Item:
ONSV22NAS135

Original German WWII Captured Battle Flag Signed by American 51st Armored Infantry Battalion, 4th Armored Division - 50” x 30”

Item Description

Original Item: One-of-a-kind. This is incredible. Perhaps one of the most impressive captured German flags we've ever offered. This German WW2 Reichskriegsflagge features the names of fallen comrades with locations of where they fought, trained and more. Most of the men were members of the 51st Armored Infantry Battalion, 4th Armored Division.

The flag itself measures 50” x 30” and still features the manufacturers information stamped on the header as N.V.P.F. v VLISSINGEN & CO'S KATOENFABR. HELMOND (HOLLAND). It is also faintly marked Kr. FL. 80 x 135, indicating that it is a 80cm x 135cm Reichskriegsflagge (National Battle Flag). 

There was such a thing as a "laundry marking kit" long before felt tip pens such as "Magic Markers" or "Sharpies" came along. They used indelible ink and a steel tipped pen with a broad tip to mark fabric that was subject to getting wet. It had a tendency to bleed into the fabric when applied, sometimes making the letters look a bit indistinct. There was also a type of pen that used waterproof ink and had interchangeable felt nubs of different shapes. It was known as a "Speedry" and could write on many different surfaces. These, and similar products, were available in the '30s and '40s.

With that being said, all of the writing on the flag was done in the same purple colored ink that was found in these laundry marking kits. If you have ever come across uniforms with what appears to be written or marked on with “purple sharpie”, take another look because it could have been with a laundry kit. Most if not all of the writing appears to have been done by a single soldier, more than likely during the journey home or at the close of the war. Some of the locations written on the central part of the flag are “Leipzig, Bastogne The BUlge, Moselle River, Central Germany, Normandy Utah Beach July 14, 1944, The Rhine River, Nuremberg” and many more!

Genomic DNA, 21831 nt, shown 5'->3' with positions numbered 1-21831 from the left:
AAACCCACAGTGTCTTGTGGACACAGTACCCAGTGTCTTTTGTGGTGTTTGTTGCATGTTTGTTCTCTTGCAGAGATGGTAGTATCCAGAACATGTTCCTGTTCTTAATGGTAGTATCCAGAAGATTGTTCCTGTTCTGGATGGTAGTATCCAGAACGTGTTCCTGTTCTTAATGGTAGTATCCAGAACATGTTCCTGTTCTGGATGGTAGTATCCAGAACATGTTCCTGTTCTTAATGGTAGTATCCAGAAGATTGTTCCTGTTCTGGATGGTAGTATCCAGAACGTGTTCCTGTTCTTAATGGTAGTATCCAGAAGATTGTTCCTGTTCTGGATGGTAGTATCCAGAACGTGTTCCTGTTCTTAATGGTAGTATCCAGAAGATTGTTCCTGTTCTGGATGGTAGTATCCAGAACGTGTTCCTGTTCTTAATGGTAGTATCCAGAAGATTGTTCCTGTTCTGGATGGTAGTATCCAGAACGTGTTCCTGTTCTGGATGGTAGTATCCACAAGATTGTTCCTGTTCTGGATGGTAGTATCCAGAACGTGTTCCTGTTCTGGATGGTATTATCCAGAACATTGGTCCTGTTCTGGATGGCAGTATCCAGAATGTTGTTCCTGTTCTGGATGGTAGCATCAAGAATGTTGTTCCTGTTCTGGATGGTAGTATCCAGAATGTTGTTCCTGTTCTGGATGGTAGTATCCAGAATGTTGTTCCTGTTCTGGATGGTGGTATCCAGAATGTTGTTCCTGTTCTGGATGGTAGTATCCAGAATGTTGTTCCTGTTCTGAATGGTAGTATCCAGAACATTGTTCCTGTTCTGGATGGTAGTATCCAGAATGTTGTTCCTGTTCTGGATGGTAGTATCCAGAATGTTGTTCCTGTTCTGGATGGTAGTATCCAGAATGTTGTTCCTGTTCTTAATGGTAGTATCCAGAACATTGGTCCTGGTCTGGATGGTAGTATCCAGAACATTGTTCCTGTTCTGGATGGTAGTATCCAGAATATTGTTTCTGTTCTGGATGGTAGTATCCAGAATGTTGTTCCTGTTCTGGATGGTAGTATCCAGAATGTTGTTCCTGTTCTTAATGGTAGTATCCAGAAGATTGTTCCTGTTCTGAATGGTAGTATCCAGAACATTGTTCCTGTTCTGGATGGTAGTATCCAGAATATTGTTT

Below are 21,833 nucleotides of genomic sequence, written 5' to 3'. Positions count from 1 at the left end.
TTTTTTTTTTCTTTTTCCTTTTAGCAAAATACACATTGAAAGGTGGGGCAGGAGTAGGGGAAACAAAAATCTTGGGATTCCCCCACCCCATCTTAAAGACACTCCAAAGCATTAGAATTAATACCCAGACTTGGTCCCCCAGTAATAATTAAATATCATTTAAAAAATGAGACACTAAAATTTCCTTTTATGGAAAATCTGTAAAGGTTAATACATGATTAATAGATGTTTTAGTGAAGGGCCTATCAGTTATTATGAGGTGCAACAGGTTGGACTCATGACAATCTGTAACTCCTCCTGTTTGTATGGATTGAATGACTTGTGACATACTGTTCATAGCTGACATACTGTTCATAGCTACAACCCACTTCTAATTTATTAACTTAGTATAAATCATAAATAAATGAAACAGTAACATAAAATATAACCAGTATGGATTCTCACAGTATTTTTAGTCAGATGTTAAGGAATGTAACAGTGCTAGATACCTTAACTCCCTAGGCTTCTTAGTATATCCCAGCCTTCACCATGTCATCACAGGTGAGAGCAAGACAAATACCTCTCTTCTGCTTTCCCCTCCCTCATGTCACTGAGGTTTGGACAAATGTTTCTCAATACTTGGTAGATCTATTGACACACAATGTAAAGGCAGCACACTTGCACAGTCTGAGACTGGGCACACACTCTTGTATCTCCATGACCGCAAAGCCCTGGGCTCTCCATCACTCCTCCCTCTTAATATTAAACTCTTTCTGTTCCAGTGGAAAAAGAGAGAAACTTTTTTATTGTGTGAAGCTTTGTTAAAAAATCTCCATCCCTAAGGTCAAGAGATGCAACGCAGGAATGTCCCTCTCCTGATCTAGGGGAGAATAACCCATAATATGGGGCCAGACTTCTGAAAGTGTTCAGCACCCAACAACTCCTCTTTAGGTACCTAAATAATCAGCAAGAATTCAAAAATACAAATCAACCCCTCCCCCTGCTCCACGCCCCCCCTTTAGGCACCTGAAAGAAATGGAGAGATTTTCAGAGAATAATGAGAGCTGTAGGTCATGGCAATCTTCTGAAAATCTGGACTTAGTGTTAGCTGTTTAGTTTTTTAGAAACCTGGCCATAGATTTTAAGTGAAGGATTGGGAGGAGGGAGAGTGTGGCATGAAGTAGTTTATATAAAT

In the lower left hand corner you can find the names of a few soldiers who made the ultimate sacrifice during the war. The top is marked as "51st Infantry / Rest in Peace” and lists a few names, one of which being Colonel Maybach. Lieutenant Colonel Alfred A. Maybach was posthumously awarded the Silver Star Medal for conspicuous gallantry and intrepidity in connection with military operations against the enemy as Commanding Officer, 51st Armored Infantry Battalion, 4th Armored Division, during World War II. The other names are just written as last names and are fairly common making them extremely difficult to search. So if you are able to get the resources together and have the time to search rosters, this is the perfect project for you!

Comes ready to research and display!

4th Armored Division
The 4th Armored Division was an armored division of the United States Army that earned distinction while spearheading General Patton's Third Army in the European theater of World War II.

The 4th Armored Division, unlike most other U.S. armored divisions during World War II, did not officially adopt a nickname for the division during the war. However, their unofficial nickname "Name Enough" came into use postwar; the division commander having said, "Fourth Armored Division was name enough"; "They shall be known by their deeds alone." The 4th was named the "Breakthrough" division in 1954, but that name was eventually discontinued.

The division was organized as a full Armored Division in May and June 1942 under the command of Major General John Shirley Wood. It left Pine Camp for Camp Forrest for the Tennessee maneuvers in the Cumberland Mountains held in September and October. In mid-November, it was transferred to the Camp Ibis Desert Training Center (DTC) in the California-Arizona maneuver area and was the first Armored Division to occupy Camp Ibis near Needles, California in the Mojave Desert, which was close to the Arizona and Nevada borders. On 3 June, the 4th AD arrived at Camp Bowie, Texas, an armored training center located in central Texas near Brownwood, for more maneuvers until about December when it departed for Camp Myles Standish in Massachusetts for winter training. On 29 December, the 4th AD departed Boston to conduct training in England in preparation for the invasion of Normandy.

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